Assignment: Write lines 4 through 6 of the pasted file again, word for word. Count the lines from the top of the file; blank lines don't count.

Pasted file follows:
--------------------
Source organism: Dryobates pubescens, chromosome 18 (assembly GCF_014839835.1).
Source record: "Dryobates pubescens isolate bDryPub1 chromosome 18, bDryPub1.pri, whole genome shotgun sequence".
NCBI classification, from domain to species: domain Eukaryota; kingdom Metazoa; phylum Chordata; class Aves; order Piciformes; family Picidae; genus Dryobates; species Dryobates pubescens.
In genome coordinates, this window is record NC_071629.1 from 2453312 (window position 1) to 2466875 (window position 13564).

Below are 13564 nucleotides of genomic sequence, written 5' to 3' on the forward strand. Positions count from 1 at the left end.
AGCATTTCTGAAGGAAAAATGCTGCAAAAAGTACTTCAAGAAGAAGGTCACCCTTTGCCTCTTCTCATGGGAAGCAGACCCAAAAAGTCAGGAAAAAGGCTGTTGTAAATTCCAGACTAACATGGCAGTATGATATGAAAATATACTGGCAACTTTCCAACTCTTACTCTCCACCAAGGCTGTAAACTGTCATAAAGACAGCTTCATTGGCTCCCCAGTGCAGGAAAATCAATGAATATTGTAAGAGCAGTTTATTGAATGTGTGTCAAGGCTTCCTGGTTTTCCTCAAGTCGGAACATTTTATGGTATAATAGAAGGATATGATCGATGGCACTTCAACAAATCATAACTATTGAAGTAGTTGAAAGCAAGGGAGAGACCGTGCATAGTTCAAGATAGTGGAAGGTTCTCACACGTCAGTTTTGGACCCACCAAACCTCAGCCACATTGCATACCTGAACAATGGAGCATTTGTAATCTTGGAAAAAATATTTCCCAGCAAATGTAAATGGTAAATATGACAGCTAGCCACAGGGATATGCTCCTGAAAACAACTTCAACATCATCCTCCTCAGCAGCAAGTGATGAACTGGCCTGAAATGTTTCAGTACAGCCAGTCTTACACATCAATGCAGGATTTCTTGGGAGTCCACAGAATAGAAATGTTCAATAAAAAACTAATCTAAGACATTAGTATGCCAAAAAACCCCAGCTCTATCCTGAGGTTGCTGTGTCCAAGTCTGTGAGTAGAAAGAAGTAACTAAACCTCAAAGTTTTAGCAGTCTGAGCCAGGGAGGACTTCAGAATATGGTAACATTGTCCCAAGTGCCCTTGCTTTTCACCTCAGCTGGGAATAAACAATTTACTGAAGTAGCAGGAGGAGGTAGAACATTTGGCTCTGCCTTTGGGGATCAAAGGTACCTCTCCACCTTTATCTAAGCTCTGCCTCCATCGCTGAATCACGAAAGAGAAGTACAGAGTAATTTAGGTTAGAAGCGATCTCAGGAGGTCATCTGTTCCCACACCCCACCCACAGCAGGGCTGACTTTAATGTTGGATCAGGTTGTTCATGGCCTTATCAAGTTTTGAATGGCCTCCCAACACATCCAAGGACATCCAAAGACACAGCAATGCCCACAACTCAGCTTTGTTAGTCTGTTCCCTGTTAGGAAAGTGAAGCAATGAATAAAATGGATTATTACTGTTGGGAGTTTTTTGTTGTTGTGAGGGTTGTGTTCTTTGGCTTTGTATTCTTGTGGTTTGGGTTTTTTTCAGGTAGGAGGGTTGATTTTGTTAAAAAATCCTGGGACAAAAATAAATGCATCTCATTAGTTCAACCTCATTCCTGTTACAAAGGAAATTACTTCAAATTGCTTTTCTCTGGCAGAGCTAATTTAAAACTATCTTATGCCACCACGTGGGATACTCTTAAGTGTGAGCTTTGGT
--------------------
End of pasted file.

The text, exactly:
In genome coordinates, this window is record NC_071629.1 from 2453312 (window position 1) to 2466875 (window position 13564).

Below are 13564 nucleotides of genomic sequence, written 5' to 3' on the forward strand. Positions count from 1 at the left end.
AGCATTTCTGAAGGAAAAATGCTGCAAAAAGTACTTCAAGAAGAAGGTCACCCTTTGCCTCTTCTCATGGGAAGCAGACCCAAAAAGTCAGGAAAAAGGCTGTTGTAAATTCCAGACTAACATGGCAGTATGATATGAAAATATACTGGCAACTTTCCAACTCTTACTCTCCACCAAGGCTGTAAACTGTCATAAAGACAGCTTCATTGGCTCCCCAGTGCAGGAAAATCAATGAATATTGTAAGAGCAGTTTATTGAATGTGTGTCAAGGCTTCCTGGTTTTCCTCAAGTCGGAACATTTTATGGTATAATAGAAGGATATGATCGATGGCACTTCAACAAATCATAACTATTGAAGTAGTTGAAAGCAAGGGAGAGACCGTGCATAGTTCAAGATAGTGGAAGGTTCTCACACGTCAGTTTTGGACCCACCAAACCTCAGCCACATTGCATACCTGAACAATGGAGCATTTGTAATCTTGGAAAAAATATTTCCCAGCAAATGTAAATGGTAAATATGACAGCTAGCCACAGGGATATGCTCCTGAAAACAACTTCAACATCATCCTCCTCAGCAGCAAGTGATGAACTGGCCTGAAATGTTTCAGTACAGCCAGTCTTACACATCAATGCAGGATTTCTTGGGAGTCCACAGAATAGAAATGTTCAATAAAAAACTAATCTAAGACATTAGTATGCCAAAAAACCCCAGCTCTATCCTGAGGTTGCTGTGTCCAAGTCTGTGAGTAGAAAGAAGTAACTAAACCTCAAAGTTTTAGCAGTCTGAGCCAGGGAGGACTTCAGAATATGGTAACATTGTCCCAAGTGCCCTTGCTTTTCACCTCAGCTGGGAATAAACAATTTACTGAAGTAGCAGGAGGAGGTAGAACATTTGGCTCTGCCTTTGGGGATCAAAGGTACCTCTCCACCTTTATCTAAGCTCTGCCTCCATCGCTGAATCACGAAAGAGAAGTACAGAGTAATTTAGGTTAGAAGCGATCTCAGGAGGTCATCTGTTCCCACACCCCACCCACAGCAGGGCTGACTTTAATGTTGGATCAGGTTGTTCATGGCCTTATCAAGTTTTGAATGGCCTCCCAACACATCCAAGGACATCCAAAGACACAGCAATGCCCACAACTCAGCTTTGTTAGTCTGTTCCCTGTTAGGAAAGTGAAGCAATGAATAAAATGGATTATTACTGTTGGGAGTTTTTTGTTGTTGTGAGGGTTGTGTTCTTTGGCTTTGTATTCTTGTGGTTTGGGTTTTTTTCAGGTAGGAGGGTTGATTTTGTTAAAAAATCCTGGGACAAAAATAAATGCATCTCATTAGTTCAACCTCATTCCTGTTACAAAGGAAATTACTTCAAATTGCTTTTCTCTGGCAGAGCTAATTTAAAACTATCTTATGCCACCACGTGGGATACTCTTAAGTGTGAGCTTTGGT